Learn. Live. Hope, Uncategorized

I Am Grateful; I Am Not Satisfied

Don’t worry this isn’t a dictionary lesson.

Grateful:  a) feeling or showing an appreciation of kindness; thankful b) expressing gratitude Satisfy: a) to make happy, to please; b) to gratify to the full; appease

Overall, the last two months have been, for the most part, pretty busy and entertaining for me.  After the holidays were over and January rolled around, I went to St. Augustine, FL to visit my mom, step-father, and to surprise my little sister for her 25th birthday for about a week.  While I was there, my grandparents came to visit, and then I rode with them back to their winter home in Fort Meyers and stayed an additional week.  The following weekend after returning from Florida, I went up to Boston for a short weekend to spend time with a few of my friends from college who live decently close to each other.  The weekend after that I went to the Mohegan Sun Arena in Uncasville, CT and saw Bon Jovi put on a 2-hour kick-ass live show…for free!  I can definitely agree that January and most of February were rather eventful months for me.  The last few weeks, on the other hand, have been more on the dull and uninteresting side.  I am not complaining, just stating facts.

I’ve been basically confined to the house with sporadic modes of transportation available to me here-and-there (depending on my family member’s schedules’), and it has begun to start to put me a little-bit “on edge”.  I absolutely believe I do a great job of finding ways to entertain myself and keep my mind busy.  I am also rather physically active, circumstances considered, which keeps me entertained frequently.  Still, it is unfortunately starting to wear away at me a bit; not having my independence that is.

I have noticed I have been getting very frustrated.  Frustrated that I can’t drive.  Frustrated that when I need to go somewhere that I need to find a ride.  Frustrated that I usually can’t be alone when I’m shopping, or alone at all sometimes.  Frustrated by all of the brotherly teenage bickering and yelling and farting.  My only “escape” is the room I stay in, but it is still not fully excluded from everything considering it is household public-access to the mini-office, work-out, and playroom.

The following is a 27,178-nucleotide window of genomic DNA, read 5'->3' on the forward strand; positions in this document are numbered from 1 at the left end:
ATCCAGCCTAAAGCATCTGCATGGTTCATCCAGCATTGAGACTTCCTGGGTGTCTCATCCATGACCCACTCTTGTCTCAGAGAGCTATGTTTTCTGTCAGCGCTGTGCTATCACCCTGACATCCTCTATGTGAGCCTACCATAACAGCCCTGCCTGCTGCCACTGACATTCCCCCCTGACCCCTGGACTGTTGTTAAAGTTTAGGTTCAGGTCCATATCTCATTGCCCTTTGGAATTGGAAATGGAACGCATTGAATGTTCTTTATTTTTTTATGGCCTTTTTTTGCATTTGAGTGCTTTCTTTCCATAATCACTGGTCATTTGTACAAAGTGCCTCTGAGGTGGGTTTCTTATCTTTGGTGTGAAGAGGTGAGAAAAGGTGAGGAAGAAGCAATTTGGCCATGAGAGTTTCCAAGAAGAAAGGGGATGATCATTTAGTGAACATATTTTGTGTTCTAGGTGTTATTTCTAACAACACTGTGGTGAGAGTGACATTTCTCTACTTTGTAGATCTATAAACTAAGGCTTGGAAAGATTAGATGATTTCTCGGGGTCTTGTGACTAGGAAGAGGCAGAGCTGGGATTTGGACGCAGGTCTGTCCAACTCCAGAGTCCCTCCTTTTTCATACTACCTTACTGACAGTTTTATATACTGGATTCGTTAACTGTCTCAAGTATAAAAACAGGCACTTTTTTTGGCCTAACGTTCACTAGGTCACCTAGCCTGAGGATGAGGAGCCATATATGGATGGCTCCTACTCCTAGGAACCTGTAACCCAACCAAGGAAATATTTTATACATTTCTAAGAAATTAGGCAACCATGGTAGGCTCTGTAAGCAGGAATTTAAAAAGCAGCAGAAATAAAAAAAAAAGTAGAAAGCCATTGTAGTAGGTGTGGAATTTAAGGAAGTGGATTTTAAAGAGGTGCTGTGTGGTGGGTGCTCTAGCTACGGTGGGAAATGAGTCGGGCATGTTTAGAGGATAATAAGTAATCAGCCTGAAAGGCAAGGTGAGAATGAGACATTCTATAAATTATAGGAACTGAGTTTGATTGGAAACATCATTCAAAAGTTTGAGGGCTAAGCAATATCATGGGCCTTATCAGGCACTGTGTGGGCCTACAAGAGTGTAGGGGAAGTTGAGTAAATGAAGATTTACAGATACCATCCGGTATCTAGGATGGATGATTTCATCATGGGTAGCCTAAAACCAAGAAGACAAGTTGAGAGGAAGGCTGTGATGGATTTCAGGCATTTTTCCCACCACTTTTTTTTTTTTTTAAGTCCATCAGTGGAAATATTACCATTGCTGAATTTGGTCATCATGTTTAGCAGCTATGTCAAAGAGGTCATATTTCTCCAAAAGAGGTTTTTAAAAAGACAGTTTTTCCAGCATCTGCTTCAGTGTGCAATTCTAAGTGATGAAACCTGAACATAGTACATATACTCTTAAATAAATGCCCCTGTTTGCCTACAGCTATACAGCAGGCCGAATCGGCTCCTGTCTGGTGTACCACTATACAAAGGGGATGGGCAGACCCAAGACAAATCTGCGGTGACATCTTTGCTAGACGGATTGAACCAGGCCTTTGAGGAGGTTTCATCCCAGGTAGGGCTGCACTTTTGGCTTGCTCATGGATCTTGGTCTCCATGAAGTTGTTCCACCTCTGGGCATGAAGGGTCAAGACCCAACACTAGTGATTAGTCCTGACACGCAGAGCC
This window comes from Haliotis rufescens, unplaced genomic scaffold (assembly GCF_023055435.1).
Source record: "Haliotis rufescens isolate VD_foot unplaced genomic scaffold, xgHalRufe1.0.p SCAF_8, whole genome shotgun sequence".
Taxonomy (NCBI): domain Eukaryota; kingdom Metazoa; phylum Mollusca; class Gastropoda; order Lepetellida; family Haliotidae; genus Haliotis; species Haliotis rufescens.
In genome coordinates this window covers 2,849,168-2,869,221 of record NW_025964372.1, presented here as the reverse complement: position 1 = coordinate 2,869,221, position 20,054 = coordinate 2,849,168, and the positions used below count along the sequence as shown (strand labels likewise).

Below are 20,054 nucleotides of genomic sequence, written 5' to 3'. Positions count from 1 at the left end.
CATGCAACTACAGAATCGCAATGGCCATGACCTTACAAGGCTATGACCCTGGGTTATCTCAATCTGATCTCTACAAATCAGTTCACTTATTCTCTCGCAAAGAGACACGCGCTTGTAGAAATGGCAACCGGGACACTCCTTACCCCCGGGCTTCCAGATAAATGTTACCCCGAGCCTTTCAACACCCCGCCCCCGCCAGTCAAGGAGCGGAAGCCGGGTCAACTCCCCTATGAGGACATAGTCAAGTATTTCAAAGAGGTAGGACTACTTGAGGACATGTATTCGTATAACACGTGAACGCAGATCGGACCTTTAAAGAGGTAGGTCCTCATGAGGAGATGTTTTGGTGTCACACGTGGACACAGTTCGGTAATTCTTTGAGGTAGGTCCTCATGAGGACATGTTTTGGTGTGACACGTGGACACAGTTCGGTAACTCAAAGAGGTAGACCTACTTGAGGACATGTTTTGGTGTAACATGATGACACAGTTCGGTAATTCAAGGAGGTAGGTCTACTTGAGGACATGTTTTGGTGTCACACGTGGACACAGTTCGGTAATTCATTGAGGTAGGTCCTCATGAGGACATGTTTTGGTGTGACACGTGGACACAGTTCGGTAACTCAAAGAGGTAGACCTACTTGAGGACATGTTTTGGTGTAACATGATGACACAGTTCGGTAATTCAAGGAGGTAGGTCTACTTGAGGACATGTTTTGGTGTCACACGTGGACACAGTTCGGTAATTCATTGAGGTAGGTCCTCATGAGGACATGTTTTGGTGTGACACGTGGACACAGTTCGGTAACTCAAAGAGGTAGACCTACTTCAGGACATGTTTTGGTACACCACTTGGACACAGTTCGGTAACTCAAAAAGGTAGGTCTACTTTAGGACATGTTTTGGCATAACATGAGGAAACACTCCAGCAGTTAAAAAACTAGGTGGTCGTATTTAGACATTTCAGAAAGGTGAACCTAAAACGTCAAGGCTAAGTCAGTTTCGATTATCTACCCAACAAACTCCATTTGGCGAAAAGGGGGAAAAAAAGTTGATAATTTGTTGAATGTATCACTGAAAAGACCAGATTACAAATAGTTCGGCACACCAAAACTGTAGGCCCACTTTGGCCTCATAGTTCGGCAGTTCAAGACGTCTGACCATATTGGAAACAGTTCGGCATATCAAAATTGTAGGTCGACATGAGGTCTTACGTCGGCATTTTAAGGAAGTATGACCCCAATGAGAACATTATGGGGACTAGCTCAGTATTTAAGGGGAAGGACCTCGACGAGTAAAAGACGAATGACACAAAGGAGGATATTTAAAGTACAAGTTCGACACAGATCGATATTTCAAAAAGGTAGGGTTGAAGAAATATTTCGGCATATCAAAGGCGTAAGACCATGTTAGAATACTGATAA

This blog is not about me bitching up a fit.  This blog is about me realizing and sharing the true difference between what being grateful and being satisfied is.  Yes, I am frustrated that I cannot drive, but I am extremely grateful that I have enough of my vision field to still do many things.  Yes, I get frustrated always having to depend on a ride, but I am grateful that I have family that is willing and kind enough to drive me around.  Yes, I get very annoyed when the boys are loud and fighting, and when there never seems to be a moment of “fresh, clean air” while either of them are in the room if ya know what I mean, but, still, I am grateful to have them as my “brothers”.  Yes, I am frustrated that I used to live independently and now I feel like I am somewhat re-living my early teenage years, but I am grateful that my family has allowed me to be a part of their home, grateful to call them my family, and above all, I am grateful to be alive.

Today in the shower, as my mind was racing, “What is wrong with me?  What is your problem Mo?  Why are you on such a short-fuse so much lately?  C’mon get it together Mo.”  I kept thinking and asking myself questions, and thinking some more.  I came to the conclusion that I am grateful for everything and everyone in my life, but I am not satisfied with my life and that there is a difference.

Well, what is the difference between being grateful of your life and being satisfied with it?  The difference, for me at least, is I am so very appreciative of my life and that I have been given a second chance to make it satisfactory and fulfilling, but I am currently not fully satisfied with it.  Yes I am alive, but I want to be living; not trapped.

Not being able to drive does restrict my freedom and independence more than I would have ever thought, but I have been making-due.  The problem is I don’t want to “make-due.”  That has never been a mind-set of mine, and I don’t want to be content with “making-due.”  Ever.